How to Prepare Authentic King Cake for Mardi Gras (Video)
I make this authentic King Cake every February for Mardi Gras. It is a traditional New Orleans dessert that is loved by everyone in Louisiana. I make this dessert only once a year. It is so delicious that I can’t control myself. To prepare a King Cake you make this enriched yeasted dough. Then you stuff it with brown sugar, cinnamon and butter. Once it is baked you ice the King cake and sprinkle with colorful sugar on top. It is so yummy.
It took me years to perfect this recipe. Although, I was always on point with the flavor, the texture was tricky. For those of you who never tried King Cake I’ll explain. This original dessert has slightly dense texture and the inside looks like it has thick threads. My previous attempts to make this original recipe always resulted in a fluffy and soft texture. In this blog post I’m sharing my secrets for the perfect New Orleans King Cake.
Helpful tips about making the authentic king Cake
Before you start.
Warm the whole milk to 120F. This will help the with the yeast activation.
Melt your butter in the microwave or on the stove.
Measure your ingredients. Getting organized and ready for the process will help you achieving best results.
How to measure flour?
Always scoop more flour than you need in your cup and use a knife to level it off. If you have a scale use it, because measuring ingredients by weigh is always more accurate. One cup of flour contains exactly 4 oz or 125 grams of all purpose flour.
Never add the yeast and the salt together! I usually add the yeast to the liquid ingredients and salt to the flour no matter what type of dough I’m making. Salt can inhibit the action of the yeast.
Different brands of flour may create different results. The amount of the flour may differ depending on the brand. Your goal is to produce soft and elastic dough that is not sticky. You may need more or less flour depending on how big are your eggs. The more liquid you have the more flour you will need.
The first proof is in the fridge. This is the secret to the perfect King Cake texture. To form this thread-like interior of the traditional dessert we are not allowing the dough to get too fluffy.
Add the melted butter when the dough is ready one tablespoon at a time. This will create the flaky dough.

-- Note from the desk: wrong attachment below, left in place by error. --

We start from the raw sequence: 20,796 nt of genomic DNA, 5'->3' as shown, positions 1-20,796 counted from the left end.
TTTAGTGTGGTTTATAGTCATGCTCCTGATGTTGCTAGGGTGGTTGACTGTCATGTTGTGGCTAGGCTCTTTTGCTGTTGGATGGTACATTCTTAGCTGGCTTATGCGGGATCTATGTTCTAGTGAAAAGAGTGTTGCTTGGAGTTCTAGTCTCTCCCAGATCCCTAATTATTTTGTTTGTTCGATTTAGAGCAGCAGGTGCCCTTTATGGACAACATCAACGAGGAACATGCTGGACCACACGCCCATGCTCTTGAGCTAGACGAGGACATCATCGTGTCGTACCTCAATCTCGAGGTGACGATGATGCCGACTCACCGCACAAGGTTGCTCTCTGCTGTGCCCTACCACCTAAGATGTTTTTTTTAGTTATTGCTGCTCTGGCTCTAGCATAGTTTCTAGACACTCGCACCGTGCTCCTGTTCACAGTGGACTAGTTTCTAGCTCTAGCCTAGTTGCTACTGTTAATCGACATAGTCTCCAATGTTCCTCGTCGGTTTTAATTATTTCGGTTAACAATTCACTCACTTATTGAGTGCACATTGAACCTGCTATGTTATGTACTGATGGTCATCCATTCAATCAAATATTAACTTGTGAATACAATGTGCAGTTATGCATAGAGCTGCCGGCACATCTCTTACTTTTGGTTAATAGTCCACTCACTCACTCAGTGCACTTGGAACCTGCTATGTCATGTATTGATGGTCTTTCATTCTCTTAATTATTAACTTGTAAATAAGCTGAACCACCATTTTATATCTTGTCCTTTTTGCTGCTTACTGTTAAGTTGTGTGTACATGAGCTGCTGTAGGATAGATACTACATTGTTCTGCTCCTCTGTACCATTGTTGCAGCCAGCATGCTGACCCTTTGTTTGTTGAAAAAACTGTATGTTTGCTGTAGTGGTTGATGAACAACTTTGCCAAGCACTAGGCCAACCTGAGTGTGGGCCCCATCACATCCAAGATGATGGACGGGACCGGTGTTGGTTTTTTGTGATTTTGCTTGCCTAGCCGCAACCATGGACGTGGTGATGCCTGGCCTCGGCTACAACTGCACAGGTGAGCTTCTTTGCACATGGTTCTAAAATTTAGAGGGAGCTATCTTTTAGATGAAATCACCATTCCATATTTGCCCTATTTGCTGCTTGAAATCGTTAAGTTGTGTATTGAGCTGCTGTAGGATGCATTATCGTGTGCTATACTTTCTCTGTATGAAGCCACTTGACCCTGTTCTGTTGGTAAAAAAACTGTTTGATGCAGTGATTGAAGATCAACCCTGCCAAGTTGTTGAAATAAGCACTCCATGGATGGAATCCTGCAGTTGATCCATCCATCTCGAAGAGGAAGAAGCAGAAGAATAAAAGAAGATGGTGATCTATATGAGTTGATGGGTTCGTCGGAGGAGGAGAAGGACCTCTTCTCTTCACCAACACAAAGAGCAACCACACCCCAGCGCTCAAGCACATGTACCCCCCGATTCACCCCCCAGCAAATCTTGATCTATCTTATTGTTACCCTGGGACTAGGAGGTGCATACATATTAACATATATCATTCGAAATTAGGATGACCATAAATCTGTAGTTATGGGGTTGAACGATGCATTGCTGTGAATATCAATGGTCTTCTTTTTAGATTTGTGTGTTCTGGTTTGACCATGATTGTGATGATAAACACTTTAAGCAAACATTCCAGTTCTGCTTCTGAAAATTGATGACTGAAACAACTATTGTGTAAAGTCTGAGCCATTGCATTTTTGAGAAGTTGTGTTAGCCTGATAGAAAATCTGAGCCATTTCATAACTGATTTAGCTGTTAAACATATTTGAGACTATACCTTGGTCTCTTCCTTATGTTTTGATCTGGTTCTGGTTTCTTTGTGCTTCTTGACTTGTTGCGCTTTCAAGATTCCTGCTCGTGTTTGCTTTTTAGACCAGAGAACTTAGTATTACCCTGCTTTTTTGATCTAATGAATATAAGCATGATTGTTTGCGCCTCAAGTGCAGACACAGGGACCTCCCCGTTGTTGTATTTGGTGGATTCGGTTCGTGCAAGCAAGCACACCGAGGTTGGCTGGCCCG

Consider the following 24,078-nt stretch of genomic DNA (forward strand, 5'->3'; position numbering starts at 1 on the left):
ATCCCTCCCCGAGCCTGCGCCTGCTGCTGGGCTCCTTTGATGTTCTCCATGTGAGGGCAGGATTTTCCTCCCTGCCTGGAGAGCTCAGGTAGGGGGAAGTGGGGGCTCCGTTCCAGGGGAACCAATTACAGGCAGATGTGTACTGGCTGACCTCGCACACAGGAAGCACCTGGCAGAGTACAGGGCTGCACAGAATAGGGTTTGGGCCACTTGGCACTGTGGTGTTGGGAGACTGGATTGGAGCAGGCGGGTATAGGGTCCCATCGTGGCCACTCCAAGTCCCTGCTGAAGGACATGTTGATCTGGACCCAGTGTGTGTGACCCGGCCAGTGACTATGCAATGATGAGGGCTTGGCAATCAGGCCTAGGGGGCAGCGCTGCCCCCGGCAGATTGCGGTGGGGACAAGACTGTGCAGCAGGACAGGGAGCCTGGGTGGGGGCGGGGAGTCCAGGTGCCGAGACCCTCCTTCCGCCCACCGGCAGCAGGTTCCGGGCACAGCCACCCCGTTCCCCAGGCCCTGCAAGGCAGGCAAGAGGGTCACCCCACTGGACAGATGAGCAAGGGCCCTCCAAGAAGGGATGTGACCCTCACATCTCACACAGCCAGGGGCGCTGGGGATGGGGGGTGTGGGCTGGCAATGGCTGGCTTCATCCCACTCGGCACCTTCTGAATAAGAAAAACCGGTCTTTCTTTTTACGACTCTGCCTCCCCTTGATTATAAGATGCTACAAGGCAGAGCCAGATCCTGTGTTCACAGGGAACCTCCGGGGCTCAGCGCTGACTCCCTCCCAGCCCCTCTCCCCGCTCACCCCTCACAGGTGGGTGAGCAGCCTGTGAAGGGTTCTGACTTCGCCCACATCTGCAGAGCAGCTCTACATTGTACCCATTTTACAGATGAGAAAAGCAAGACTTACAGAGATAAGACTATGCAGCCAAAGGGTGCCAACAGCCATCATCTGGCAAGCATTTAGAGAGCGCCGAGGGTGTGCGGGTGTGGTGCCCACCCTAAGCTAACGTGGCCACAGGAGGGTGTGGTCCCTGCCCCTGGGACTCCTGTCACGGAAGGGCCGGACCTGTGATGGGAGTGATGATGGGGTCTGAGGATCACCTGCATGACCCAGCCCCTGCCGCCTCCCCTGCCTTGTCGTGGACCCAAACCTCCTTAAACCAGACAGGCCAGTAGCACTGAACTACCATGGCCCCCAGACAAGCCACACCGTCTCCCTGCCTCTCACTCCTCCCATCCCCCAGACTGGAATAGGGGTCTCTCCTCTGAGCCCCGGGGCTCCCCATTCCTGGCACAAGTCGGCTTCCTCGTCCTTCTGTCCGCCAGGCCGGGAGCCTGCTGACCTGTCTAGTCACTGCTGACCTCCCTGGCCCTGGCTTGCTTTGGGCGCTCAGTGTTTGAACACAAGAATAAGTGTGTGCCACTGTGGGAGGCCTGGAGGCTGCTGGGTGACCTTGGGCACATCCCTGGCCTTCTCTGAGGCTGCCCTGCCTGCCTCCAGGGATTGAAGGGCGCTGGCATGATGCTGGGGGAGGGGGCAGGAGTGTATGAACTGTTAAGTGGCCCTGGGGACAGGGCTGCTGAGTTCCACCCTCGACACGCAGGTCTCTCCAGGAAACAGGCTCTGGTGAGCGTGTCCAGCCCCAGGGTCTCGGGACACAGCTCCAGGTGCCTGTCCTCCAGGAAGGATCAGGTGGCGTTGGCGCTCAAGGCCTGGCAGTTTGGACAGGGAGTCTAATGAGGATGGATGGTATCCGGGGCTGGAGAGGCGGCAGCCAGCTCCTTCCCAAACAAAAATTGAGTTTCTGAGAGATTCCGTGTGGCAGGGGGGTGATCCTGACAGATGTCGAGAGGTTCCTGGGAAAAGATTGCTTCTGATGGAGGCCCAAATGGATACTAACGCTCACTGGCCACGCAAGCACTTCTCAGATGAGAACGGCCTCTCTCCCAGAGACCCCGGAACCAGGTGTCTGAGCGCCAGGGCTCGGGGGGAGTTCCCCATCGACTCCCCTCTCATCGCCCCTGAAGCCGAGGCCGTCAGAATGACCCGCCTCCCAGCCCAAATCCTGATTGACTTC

Other helpful tips
The second proof is at room temperature or in the oven. If it is at room temperature, cover it with a towel and keep it away from drafts and vents. If you proof in the oven at preheat it to 110F. This will keep it away from drafts and keep the temperature constant. The oven method is my preferred method.
Baking time may vary depending on the type of pan you use. Also, every oven is different, so please use your own judgment when baking.
Cool off the King Cake completely before icing it.
If you can’t find colorful sugar you can make it yourself. In a bowl add a quarter cup of sugar and add 1-2 drops of liquid food color of your choice (I used plant based food coloring). Stir well until the color looks even and there are no lumps.
Store leftover King Cake covered on the counter top for 2-3 days or in the refrigerator for 5-6 days.
Authentic King Cake for Mardi Gras
- Stand mixer
For the dough
- 2 large eggs
- 1 cup whole milk slightly warm 120F
- 1 Tbsp active dry yeast
- ¼ cup sugar
- 3 cups all purpose flour or as much as you need to form a dough
- 1 tsp salt
- 4 Tbsp melted butter
For the filling
- 2 cups brown sugar
- ½ cup melted butter
- 2 tsp cinnamon
For the icing
- 2 cups powdered sugar
- 4 Tbsp whole milk
- 1 tsp vanilla extract
- yellow, purple and green sugars
- nonstick cooking spray
To prepare the dough
- Start by warming up the milk and melting the butter. I do that in the microwave, but you can do it on the stovetop.
- Crack two eggs in a mixing bowl and add the milk (120F), yeast and the sugar. Then add one cup of the flour and the salt. Use the dough hook attachment to mix all the ingredients together (on low speed). When you get a wet dough gradually add the rest of the flour (one cup at a time) and continue mixing on low.
- Once the flour is incorporated add the melted butter one tablespoon at a time while mixing. Save some butter to apply on the dough and prevent it from sticking to the sides of the bowl during proofing.
- The dough is ready when it is no longer sticking to your hands. If it is still sticking add some more flour. Once the dough is ready add some melted butter in the bowl and oil the dough well. Cover the bowl with plastic wrap or a towel and place it the refrigerator for an hour.
To prepare the filling and form the king cake
- Take the dough out of the refrigerator and roll it to a rectangle (about 20 inches long and 10 inches wide).
- Combine the brown sugar, melted butter and cinnamon in a bowl. Stir well until it looks like a sticky paste.
- Spread the filling on the dough.
- Starting at the long side, roll the dough up to form a long thin log. Then attach both ends together to make a reef. Transfer the reef to a baking sheet lined with parchment paper.
- Spray a small oven safe bowl with non stick spray and put it in the middle of the reef (optional). Then proof for 30 minutes. I proof it in a slightly warm oven (110F). If you proof it at room temperature it might need a longer time. Always cover the raw dough with a towel and keep away from drafts.
- If you proofing in the oven take out the king cake out and preheat the oven to 355F.
- Bake the King Cake for 35-40 minutes or until golden brown.
- Cool off the King Cake on a cooling rack. Remove the small bowl placed in the middle with oven mitts or wait until it is cooled off and safe to handle.
To prepare the icing
- Prepare the icing by adding the powdered sugar, milk and vanilla in a bowl and stir until there are no lumps left.
- Spoon the icing on top of the King Cake and sprinkle on the colored sugars (alternating between the three colors).